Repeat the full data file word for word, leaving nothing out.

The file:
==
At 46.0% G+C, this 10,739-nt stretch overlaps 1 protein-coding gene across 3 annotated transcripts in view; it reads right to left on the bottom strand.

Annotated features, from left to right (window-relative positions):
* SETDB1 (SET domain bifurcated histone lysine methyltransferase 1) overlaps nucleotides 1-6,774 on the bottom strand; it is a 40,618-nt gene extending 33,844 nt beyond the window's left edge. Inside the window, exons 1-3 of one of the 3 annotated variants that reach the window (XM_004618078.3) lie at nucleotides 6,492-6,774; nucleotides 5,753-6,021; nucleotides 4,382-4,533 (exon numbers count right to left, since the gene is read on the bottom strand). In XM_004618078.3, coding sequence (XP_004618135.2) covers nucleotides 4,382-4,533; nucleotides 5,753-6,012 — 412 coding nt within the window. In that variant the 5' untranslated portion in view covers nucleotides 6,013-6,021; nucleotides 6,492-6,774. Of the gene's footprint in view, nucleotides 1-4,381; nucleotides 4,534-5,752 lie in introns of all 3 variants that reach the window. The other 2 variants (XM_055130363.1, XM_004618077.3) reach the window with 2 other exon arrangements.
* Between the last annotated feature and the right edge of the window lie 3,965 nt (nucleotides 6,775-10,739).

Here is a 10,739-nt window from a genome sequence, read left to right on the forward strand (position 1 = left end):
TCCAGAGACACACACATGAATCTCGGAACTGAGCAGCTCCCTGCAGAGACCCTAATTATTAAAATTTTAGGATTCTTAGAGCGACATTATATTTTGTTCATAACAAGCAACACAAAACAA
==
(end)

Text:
At 46.0% G+C, this 10,739-nt stretch overlaps 1 protein-coding gene across 3 annotated transcripts in view; it reads right to left on the bottom strand.

Annotated features, from left to right (window-relative positions):
* SETDB1 (SET domain bifurcated histone lysine methyltransferase 1) overlaps nucleotides 1-6,774 on the bottom strand; it is a 40,618-nt gene extending 33,844 nt beyond the window's left edge. Inside the window, exons 1-3 of one of the 3 annotated variants that reach the window (XM_004618078.3) lie at nucleotides 6,492-6,774; nucleotides 5,753-6,021; nucleotides 4,382-4,533 (exon numbers count right to left, since the gene is read on the bottom strand). In XM_004618078.3, coding sequence (XP_004618135.2) covers nucleotides 4,382-4,533; nucleotides 5,753-6,012 — 412 coding nt within the window. In that variant the 5' untranslated portion in view covers nucleotides 6,013-6,021; nucleotides 6,492-6,774. Of the gene's footprint in view, nucleotides 1-4,381; nucleotides 4,534-5,752 lie in introns of all 3 variants that reach the window. The other 2 variants (XM_055130363.1, XM_004618077.3) reach the window with 2 other exon arrangements.
* Between the last annotated feature and the right edge of the window lie 3,965 nt (nucleotides 6,775-10,739).

Here is a 10,739-nt window from a genome sequence, read left to right on the forward strand (position 1 = left end):
TCCAGAGACACACACATGAATCTCGGAACTGAGCAGCTCCCTGCAGAGACCCTAATTATTAAAATTTTAGGATTCTTAGAGCGACATTATATTTTGTTCATAACAAGCAACACAAAACAA